■ Opened: December 2011
■ Order this: Apple, rosemary, and cheese curd bread pudding, aquavit-cured salmon, grilled whitefish
Trend: Comfort food, pierogi
Every neighborhood needs a corner spot where you can grab a solid burger and a good salad—and all the better if that place is appealing for date night or an evening out with the kids. Situated on the corner of Pennsylvania Street and Alameda Avenue, CafeBar reads its West Washington Park residents perfectly, and, based on the crowded dining room and bar, it’s found its niche. Come here for the juicy bison burger stacked on soft brioche and dressed up with grilled onions and heavenly molasses-glazed bacon. If you’re in the mood for something a little more refined, try the sliced duck breast or lamb T-bones with smoked tomatoes and roasted leeks. Either way, chef Eric Rivera’s nuanced menu of comfort classics fits the occasion. The space—upscale without being uppity, sleek without being rigid—feels just right, and come patio season, the tucked-away courtyard will be one of the best in the city. At just seven months old, CafeBar is already so knit into the fabric of the neighborhood, it makes you wonder what residents did before the doors opened. 295 S. Pennsylvania St., 303-362-0227, cafebarcolorado.com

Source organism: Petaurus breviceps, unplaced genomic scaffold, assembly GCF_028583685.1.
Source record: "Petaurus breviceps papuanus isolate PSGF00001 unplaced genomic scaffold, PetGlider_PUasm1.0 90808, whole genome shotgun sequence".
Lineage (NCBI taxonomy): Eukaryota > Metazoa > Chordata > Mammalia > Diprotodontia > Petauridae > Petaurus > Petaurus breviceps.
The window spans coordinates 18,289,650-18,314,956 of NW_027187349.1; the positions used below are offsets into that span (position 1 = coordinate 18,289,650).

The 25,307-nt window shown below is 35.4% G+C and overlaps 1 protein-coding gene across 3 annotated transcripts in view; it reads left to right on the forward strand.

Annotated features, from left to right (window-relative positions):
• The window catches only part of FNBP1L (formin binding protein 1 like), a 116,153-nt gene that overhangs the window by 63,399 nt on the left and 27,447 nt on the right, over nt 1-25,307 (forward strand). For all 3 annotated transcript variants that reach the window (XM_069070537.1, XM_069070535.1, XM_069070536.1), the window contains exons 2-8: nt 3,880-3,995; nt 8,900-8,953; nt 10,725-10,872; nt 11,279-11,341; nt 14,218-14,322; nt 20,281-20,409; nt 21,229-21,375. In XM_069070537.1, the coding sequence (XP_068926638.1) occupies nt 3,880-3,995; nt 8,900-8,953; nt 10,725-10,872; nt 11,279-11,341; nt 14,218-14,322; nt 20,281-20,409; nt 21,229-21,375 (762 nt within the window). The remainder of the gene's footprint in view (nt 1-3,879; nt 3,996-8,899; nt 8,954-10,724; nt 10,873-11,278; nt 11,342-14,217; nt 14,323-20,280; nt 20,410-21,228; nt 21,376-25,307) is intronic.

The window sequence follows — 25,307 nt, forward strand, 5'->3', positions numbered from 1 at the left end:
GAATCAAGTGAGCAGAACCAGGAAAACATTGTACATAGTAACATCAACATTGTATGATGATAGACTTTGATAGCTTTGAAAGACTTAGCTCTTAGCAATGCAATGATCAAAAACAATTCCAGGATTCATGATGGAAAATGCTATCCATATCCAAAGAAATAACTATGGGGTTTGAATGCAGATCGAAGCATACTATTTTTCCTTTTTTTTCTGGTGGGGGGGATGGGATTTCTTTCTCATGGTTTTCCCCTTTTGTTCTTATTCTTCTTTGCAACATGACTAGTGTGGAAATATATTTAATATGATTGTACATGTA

■ Opened: September 2011
■ Order this: Hazel Dell Mushroom pierogi, Brussels sprouts salad, bison burger